[extropy-chat] Tyranny in place

Russell Wallace russell.wallace at gmail.com
Mon Oct 2 06:26:05 UTC 2006

On 10/2/06, Lee Corbin <lcorbin at rawbw.com> wrote:
> That could be true, but I believe it depends on future events. Do you
> almost
> daily think about what your reactions would be if a terrorist nuke was to
> go
> off in a large American city?
> Do you think that your feelings and intuitions would change at all?

My feelings and intuitions, like yours, say anything that hints of enemy
action should be assigned the highest priority.

I know exactly why they say that. They evolved in conditions where
intraspecies violence was the main cause of death that we could do something

That circumstance no longer obtains, and our feelings and intuitions
therefore give completely the wrong answer when we evaluate today's
problems. Since we _know_ they give the wrong answer, and we know why, we
should use reason instead. Look at the cold numbers: how many people
worldwide have been killed by terrorists from 2001 to today? Some thousands,
maybe into five digits. How many lives have been lost from all causes in
that same time? Nearly _three hundred million_. Even a nuclear explosion in
a major city would be a drop in the ocean on that scale.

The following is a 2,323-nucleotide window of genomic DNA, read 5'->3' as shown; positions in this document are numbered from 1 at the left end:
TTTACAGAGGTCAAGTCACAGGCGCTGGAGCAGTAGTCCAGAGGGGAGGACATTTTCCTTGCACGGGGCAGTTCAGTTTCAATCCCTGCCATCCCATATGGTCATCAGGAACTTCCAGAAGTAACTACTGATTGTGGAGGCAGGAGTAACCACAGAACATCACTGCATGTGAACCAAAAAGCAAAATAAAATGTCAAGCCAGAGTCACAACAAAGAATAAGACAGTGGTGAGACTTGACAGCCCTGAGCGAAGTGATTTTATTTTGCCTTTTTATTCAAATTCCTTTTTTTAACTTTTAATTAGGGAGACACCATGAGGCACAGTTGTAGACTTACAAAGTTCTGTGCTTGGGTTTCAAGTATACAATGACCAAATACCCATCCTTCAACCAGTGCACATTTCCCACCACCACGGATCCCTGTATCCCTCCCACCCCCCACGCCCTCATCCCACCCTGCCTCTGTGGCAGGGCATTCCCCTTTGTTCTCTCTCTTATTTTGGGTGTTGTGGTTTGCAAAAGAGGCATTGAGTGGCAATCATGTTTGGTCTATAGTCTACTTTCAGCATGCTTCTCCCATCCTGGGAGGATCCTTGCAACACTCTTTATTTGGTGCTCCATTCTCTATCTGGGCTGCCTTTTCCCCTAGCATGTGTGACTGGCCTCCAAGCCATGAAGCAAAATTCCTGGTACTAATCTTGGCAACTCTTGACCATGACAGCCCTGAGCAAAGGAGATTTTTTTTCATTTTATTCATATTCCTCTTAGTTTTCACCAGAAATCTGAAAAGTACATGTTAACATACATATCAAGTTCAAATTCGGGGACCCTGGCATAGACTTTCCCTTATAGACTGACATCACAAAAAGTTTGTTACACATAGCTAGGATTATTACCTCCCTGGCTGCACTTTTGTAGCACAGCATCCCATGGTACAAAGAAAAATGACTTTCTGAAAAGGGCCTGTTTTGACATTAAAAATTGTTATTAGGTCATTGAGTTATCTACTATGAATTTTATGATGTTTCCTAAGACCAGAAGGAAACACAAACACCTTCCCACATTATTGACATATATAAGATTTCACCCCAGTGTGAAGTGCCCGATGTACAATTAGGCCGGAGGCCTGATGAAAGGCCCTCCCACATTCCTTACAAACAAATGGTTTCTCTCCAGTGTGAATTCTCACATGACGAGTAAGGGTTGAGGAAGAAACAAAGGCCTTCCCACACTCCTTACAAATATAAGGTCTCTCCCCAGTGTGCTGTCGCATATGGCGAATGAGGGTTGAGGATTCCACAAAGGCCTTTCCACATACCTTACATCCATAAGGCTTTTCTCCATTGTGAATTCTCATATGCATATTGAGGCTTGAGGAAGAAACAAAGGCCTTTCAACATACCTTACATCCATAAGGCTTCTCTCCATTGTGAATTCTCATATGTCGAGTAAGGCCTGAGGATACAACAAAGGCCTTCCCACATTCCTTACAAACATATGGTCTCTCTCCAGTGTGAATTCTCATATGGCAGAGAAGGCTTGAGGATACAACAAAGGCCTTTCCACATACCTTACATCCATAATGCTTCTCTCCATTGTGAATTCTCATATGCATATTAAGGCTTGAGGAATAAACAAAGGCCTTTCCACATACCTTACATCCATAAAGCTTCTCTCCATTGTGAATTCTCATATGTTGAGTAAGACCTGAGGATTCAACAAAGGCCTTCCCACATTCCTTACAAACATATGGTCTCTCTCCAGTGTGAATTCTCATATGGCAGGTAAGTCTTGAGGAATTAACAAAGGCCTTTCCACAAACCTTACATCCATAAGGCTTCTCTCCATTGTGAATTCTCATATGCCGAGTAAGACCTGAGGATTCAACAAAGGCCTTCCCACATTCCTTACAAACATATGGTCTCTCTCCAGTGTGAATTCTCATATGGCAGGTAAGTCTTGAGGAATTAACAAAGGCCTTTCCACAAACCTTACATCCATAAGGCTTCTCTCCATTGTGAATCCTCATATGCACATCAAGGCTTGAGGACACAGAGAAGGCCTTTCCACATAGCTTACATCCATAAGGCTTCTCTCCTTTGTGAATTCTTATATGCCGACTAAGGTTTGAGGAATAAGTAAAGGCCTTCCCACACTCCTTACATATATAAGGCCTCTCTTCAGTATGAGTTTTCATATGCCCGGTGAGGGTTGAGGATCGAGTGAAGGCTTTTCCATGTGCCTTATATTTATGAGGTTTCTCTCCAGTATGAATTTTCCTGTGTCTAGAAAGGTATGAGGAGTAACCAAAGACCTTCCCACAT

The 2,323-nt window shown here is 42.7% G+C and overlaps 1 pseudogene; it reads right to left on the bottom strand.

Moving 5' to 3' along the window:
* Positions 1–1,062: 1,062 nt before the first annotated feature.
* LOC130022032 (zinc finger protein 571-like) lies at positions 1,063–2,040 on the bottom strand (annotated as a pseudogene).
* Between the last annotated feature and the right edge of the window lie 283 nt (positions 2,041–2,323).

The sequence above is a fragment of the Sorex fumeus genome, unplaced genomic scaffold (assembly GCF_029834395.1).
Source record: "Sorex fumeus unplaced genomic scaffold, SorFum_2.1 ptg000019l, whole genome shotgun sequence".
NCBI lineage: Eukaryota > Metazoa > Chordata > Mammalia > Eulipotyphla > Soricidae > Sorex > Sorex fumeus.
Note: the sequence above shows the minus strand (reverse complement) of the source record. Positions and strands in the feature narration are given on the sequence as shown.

Note also that you only answered the lesser half of my argument. My primary
point was that however small or large the external threat, compromising our
most basic civil liberties - allowing our governments to turn inward against
ourselves, not outward against the enemy - is _not effective_ as a response.
It adds a second problem _without doing anything to solve the first_.

Whatever happens, the choices made will be strongly criticized---which, up
> to
> a point, is exactly what should happen.

But it is very dangerous to allow a situation to arise where criticism of
certain policies is no longer permitted.

P.S.  My apologies if you aren't an American;  please pretend that you are
> for
> the sake of the questions.

No apology needed; I'm not, but I am a member of Western civilization, and I
believe it matters greatly - quite possibly unto the entire future of our
visible universe - how well our civilization and the values it represents
endure this century.
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